Oklahoma stopped taking clemency requests from prisoners two years ago  because of a dispute over procedures. This “Out of Order” sign is a serious moral and constitutional problem for a state that has some of the most severe, racially biased drug sentences in the nation.

The state’s reasonable Pardons and Parole Board Chairman Marc Dreyer told The Clemency Report that applications were already in prison law libraries or would be soon, putting the clemency process back in business after new legislation took effect on November 1, 2013. In reality, prisoners are still waiting — not to get clemency or a hearing but merely to have a form (required by the state to be considered!) to ask for clemency.

The botched execution in April was a nationally publicized example of Oklahoma’s basic competence problems in its justice system, but the problems are systemic and run throughout the state’s entire legal and corrections apparatus. Clemency is an apple from this troubled tree.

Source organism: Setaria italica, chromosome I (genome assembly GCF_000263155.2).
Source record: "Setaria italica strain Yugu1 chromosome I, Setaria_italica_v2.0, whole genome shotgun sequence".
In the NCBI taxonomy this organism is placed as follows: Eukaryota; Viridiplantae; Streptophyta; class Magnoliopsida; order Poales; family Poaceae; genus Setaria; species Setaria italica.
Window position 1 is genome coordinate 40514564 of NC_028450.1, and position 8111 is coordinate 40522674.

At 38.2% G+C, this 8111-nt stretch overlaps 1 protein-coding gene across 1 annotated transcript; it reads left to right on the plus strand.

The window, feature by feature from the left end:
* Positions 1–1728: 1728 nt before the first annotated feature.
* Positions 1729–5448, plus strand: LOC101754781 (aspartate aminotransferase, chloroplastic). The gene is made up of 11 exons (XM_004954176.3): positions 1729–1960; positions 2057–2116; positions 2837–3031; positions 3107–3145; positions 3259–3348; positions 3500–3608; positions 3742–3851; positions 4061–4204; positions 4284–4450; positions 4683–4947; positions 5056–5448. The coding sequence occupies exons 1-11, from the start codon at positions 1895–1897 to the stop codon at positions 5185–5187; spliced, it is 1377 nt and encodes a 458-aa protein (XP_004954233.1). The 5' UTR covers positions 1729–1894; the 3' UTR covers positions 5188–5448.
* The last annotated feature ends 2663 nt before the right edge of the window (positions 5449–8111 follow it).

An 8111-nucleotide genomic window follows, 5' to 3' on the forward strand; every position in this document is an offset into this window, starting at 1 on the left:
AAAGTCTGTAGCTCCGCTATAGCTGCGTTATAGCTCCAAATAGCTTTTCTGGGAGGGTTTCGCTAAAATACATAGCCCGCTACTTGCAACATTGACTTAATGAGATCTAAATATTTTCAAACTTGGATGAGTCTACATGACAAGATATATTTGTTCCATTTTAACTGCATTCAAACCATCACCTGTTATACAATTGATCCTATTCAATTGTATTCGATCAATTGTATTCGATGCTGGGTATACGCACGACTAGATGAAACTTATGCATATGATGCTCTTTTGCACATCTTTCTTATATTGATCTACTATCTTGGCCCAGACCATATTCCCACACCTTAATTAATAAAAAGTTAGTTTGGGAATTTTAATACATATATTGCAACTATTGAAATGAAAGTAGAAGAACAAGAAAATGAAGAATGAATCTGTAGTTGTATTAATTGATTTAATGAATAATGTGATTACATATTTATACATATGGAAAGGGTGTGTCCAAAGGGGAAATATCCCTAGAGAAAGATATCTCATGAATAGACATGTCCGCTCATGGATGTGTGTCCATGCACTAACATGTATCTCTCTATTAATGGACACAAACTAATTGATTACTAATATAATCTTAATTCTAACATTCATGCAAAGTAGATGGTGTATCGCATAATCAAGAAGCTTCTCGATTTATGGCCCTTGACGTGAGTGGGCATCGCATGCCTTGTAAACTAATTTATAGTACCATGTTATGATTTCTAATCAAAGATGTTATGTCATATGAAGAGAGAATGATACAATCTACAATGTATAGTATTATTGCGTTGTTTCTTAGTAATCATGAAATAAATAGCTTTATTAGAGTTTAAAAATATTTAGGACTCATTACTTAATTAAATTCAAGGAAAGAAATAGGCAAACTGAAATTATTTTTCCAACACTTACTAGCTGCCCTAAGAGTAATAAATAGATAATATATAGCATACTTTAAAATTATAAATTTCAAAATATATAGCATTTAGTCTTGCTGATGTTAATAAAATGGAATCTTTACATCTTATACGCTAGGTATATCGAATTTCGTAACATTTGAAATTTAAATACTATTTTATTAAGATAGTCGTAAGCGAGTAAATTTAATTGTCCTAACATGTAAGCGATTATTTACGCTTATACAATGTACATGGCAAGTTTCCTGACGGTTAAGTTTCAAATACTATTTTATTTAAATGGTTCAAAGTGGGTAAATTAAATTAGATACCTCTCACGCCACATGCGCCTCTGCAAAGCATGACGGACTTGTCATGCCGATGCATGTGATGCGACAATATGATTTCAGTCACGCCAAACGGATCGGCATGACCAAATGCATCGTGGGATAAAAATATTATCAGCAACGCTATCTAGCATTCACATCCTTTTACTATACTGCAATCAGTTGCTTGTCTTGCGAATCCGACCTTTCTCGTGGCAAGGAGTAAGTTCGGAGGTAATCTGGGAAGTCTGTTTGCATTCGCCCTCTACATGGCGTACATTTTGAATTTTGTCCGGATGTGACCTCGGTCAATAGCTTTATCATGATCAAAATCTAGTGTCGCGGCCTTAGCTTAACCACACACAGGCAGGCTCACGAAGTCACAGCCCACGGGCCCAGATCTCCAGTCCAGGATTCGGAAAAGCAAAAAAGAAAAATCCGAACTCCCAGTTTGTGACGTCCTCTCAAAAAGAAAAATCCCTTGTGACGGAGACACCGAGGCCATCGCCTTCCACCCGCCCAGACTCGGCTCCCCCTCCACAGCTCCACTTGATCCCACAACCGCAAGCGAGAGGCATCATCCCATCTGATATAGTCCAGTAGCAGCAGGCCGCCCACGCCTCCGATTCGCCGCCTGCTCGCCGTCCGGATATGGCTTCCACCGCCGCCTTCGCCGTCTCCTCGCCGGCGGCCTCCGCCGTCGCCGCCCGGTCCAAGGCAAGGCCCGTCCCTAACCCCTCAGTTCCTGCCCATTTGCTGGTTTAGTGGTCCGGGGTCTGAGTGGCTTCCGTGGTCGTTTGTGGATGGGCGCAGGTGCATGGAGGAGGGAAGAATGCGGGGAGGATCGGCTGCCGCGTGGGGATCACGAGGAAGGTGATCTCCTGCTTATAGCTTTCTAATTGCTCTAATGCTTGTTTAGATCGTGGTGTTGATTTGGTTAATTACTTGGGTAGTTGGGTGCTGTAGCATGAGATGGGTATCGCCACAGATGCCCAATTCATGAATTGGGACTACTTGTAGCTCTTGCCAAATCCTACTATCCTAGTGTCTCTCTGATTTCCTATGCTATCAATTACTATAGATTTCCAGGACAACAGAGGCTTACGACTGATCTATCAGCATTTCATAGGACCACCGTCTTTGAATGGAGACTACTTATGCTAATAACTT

The Clemency Report’s #1 prisoner deserving clemency — Leland Dodd, serving a life without parole sentence for a 1990 marijuana offense — went as instructed to where the application was supposed to be: in the law library at the 105-year-old Oklahoma State Reformatory in Granite, Okla. (Pictured above.) “We have not received any information on the commutations packets,” a staff member wrote on July 8 to Dodd — essentially the same ol’ response he always gets. 

Prisoners are used to being ignored or considered malcontents. In this case, Dodd’s frustrated description of the state’s inability to perform a basic task — distributing a form — tells more about his jailers than his own tragic case.

“I’ve been trying (for clemency) for 15 years, never get any answers!” Dodd writes. “If you file (for clemency) they say say, oh, it’s a new law that just passed. You have to file again. But when you file a new law is replacing the old law soon. Round & Round and Round.” 

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